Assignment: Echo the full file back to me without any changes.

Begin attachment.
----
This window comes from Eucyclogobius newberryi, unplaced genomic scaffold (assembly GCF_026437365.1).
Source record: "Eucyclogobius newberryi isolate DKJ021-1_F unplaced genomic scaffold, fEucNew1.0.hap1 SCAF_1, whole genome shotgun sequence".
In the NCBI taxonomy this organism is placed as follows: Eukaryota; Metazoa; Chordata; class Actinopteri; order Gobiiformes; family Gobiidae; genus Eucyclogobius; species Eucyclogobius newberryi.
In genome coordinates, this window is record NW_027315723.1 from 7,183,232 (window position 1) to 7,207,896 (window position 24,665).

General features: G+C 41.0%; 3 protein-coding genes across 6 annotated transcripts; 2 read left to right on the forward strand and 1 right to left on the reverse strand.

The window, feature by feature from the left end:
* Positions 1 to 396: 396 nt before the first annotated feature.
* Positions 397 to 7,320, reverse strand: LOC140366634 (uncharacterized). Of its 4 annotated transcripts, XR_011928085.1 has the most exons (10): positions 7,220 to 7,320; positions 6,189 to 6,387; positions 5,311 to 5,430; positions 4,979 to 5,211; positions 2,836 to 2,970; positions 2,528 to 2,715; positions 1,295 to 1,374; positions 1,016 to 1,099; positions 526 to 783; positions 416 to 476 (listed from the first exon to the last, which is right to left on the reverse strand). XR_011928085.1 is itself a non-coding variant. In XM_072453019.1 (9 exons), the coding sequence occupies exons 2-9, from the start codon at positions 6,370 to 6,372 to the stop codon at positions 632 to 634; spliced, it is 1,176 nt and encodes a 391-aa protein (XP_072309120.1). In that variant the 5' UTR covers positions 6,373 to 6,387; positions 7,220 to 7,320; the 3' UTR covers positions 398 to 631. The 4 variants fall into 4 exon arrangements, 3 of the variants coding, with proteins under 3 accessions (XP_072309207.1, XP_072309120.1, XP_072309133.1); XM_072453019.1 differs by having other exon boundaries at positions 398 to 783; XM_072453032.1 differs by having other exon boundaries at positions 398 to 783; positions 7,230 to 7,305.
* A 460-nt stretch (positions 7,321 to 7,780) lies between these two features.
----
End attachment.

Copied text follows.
This window comes from Eucyclogobius newberryi, unplaced genomic scaffold (assembly GCF_026437365.1).
Source record: "Eucyclogobius newberryi isolate DKJ021-1_F unplaced genomic scaffold, fEucNew1.0.hap1 SCAF_1, whole genome shotgun sequence".
In the NCBI taxonomy this organism is placed as follows: Eukaryota; Metazoa; Chordata; class Actinopteri; order Gobiiformes; family Gobiidae; genus Eucyclogobius; species Eucyclogobius newberryi.
In genome coordinates, this window is record NW_027315723.1 from 7,183,232 (window position 1) to 7,207,896 (window position 24,665).

General features: G+C 41.0%; 3 protein-coding genes across 6 annotated transcripts; 2 read left to right on the forward strand and 1 right to left on the reverse strand.

The window, feature by feature from the left end:
* Positions 1 to 396: 396 nt before the first annotated feature.
* Positions 397 to 7,320, reverse strand: LOC140366634 (uncharacterized). Of its 4 annotated transcripts, XR_011928085.1 has the most exons (10): positions 7,220 to 7,320; positions 6,189 to 6,387; positions 5,311 to 5,430; positions 4,979 to 5,211; positions 2,836 to 2,970; positions 2,528 to 2,715; positions 1,295 to 1,374; positions 1,016 to 1,099; positions 526 to 783; positions 416 to 476 (listed from the first exon to the last, which is right to left on the reverse strand). XR_011928085.1 is itself a non-coding variant. In XM_072453019.1 (9 exons), the coding sequence occupies exons 2-9, from the start codon at positions 6,370 to 6,372 to the stop codon at positions 632 to 634; spliced, it is 1,176 nt and encodes a 391-aa protein (XP_072309120.1). In that variant the 5' UTR covers positions 6,373 to 6,387; positions 7,220 to 7,320; the 3' UTR covers positions 398 to 631. The 4 variants fall into 4 exon arrangements, 3 of the variants coding, with proteins under 3 accessions (XP_072309207.1, XP_072309120.1, XP_072309133.1); XM_072453019.1 differs by having other exon boundaries at positions 398 to 783; XM_072453032.1 differs by having other exon boundaries at positions 398 to 783; positions 7,230 to 7,305.
* A 460-nt stretch (positions 7,321 to 7,780) lies between these two features.